The Agoji, an all-female military group in the kingdom of Dahomey (Benin today) from the 1600s-1800s, have rarely been depicted on screen and never as the heroes of the story. The Woman King, starring Viola Davis and set to hit theaters on September 16th, will change that. What was the real story of the Agoji, and how does it compare to the movie? And how did this moment in history influence other stories we love, like Black Panther?
The Real-Life Agoji
The Agoji, also known as the Mino, were a military regiment for more than a century in the Kingdom of Dahomey in West Africa. Because so many men had died in wars with neighboring states, the Agoji were created to defend Dahomey in the late 1600s, likely by King Houegbadja. They remained a unit all the way until 1904 and were recruited both from captives involuntarily and free women. When British travelers started writing about the Agoji in the 1800s, they named them “Amazons” after a similar group of women from Greek mythology. One of them, Richard Burton, wrote that they were not allowed to marry during their service and often had relationships with each other.
The group played an important role in the Grand Council of the kingdom, often advocating for peace in opposition to male military units. When Dahomey was colonized by the French in 1904, the group was disbanded, and many of the members returned to relatively normal lives, though some continued to train recruits (though they never fought in battle again). The oldest surviving combat veteran of the Agoji, a woman named Nawi, died in 1979 when she was over 100 years old.
The Woman King
In the upcoming movie The Woman King, Viola Davis stars as the general of the Agoji, Nanisca, fighting forces that have enslaved her people along with new recruit Nawi. Real-life accounts of the group support the claims that both of these characters really existed, but the details have been changed. In the movie, the warriors are shown to be incredibly disciplined and powerful, and Nanisca takes on power that some think no woman should ever have.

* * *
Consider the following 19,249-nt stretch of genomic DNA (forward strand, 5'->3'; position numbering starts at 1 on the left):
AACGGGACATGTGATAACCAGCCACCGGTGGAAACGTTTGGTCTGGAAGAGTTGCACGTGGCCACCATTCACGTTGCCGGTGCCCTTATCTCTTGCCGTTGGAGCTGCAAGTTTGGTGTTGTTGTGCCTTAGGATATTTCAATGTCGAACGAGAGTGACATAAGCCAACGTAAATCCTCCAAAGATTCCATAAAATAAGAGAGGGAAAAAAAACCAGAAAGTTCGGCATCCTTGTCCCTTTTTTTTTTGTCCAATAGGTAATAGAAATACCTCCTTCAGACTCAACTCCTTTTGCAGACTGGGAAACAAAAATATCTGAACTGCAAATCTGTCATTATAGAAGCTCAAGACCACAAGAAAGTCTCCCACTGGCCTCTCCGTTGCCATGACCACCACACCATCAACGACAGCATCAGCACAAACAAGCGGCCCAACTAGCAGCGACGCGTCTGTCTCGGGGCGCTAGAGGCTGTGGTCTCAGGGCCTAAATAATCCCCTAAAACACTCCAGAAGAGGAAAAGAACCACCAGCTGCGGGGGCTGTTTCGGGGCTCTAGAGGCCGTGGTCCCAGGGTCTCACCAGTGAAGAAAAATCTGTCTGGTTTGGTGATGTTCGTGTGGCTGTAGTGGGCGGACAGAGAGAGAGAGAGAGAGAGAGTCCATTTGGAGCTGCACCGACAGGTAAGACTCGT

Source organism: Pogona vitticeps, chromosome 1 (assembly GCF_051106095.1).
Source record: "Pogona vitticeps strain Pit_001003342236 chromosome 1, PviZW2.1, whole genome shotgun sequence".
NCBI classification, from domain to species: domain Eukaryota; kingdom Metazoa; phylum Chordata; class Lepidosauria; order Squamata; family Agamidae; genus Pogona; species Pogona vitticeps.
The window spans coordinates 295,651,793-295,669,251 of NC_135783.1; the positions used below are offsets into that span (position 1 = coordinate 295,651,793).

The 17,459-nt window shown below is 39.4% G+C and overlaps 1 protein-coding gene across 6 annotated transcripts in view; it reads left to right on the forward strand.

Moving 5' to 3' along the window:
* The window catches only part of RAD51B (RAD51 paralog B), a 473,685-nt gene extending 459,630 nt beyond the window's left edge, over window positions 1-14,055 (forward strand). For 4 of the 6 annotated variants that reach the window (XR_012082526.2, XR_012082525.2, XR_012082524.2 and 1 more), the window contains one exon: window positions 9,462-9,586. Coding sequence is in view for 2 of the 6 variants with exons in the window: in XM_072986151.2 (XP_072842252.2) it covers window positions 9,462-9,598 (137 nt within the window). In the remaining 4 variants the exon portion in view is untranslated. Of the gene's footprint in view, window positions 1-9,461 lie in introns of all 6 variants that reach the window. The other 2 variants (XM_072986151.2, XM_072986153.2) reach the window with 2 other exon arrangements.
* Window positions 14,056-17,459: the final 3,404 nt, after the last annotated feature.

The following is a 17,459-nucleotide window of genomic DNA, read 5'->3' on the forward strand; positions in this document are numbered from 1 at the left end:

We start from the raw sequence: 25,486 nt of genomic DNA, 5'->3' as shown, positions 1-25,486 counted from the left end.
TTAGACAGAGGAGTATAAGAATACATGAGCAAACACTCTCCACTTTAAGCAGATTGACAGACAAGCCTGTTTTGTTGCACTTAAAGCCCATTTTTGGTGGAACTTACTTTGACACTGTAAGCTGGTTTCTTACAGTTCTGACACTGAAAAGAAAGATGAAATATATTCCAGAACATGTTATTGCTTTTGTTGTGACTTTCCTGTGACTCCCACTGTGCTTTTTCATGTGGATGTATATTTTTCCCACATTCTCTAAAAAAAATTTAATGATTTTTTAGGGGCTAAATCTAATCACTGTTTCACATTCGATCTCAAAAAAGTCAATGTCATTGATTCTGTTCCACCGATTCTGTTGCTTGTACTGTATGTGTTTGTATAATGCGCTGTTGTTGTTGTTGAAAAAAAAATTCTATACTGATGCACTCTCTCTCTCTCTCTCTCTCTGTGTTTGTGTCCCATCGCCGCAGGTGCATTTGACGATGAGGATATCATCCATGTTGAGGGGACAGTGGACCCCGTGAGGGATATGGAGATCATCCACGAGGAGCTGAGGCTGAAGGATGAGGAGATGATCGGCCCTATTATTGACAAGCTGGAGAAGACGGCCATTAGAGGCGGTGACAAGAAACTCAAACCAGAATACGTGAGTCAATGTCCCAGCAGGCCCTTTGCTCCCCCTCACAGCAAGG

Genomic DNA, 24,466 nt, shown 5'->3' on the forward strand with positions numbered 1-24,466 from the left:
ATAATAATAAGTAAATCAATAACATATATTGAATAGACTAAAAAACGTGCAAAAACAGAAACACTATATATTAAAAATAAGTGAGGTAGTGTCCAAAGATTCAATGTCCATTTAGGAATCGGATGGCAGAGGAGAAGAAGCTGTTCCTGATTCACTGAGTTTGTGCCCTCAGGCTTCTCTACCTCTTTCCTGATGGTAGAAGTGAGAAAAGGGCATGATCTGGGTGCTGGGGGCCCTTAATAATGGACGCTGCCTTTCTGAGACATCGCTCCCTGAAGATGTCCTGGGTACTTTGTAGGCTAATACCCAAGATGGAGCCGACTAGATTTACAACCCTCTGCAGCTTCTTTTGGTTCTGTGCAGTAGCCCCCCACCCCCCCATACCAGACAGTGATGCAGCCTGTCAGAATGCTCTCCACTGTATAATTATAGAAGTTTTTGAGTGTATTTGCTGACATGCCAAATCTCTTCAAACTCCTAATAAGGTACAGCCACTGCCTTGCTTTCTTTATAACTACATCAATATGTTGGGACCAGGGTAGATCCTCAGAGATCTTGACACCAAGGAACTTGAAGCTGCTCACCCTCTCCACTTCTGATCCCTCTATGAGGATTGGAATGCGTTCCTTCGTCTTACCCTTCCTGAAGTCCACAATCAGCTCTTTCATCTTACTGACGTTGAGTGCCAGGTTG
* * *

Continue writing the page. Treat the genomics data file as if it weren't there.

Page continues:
Davis told Variety that she endured 20 hours a week of martial arts, strength, and weapons training to get ready for the role and that it was the most physically challenging part she had ever taken on. By all accounts, it seems to have paid off; the trailer shows intense battle scenes and impressive physical feats by the whole cast, which also includes Lashana Lynch and John Boyega.
Connections to Black Panther
The Agoji were the main inspiration for another famous group of onscreen women warriors, the Dora Milaje from Black Panther. Lots have been written about this connection, and Lupita Nyong’o, who plays a Dora Milaje in the Marvel franchise, even interviewed a woman who trained with former Agoji in 2019. But one important similarity between the movie depictions of these groups stands out: the opportunities they provide for more representation in Hollywood. As Davis stated about her upcoming role,
I’ve never had a role like this before. It’s transformative… There’s always a vision you have for your career, but there are very few roles as an actress of color. Dark skin with a wide nose and big lips. I’m just gonna continue to say it. Those stories are extraordinarily limited.Davis, to Variety
The Woman King premieres on September 16th. Check back here for more movie and pop culture news on Bookstr!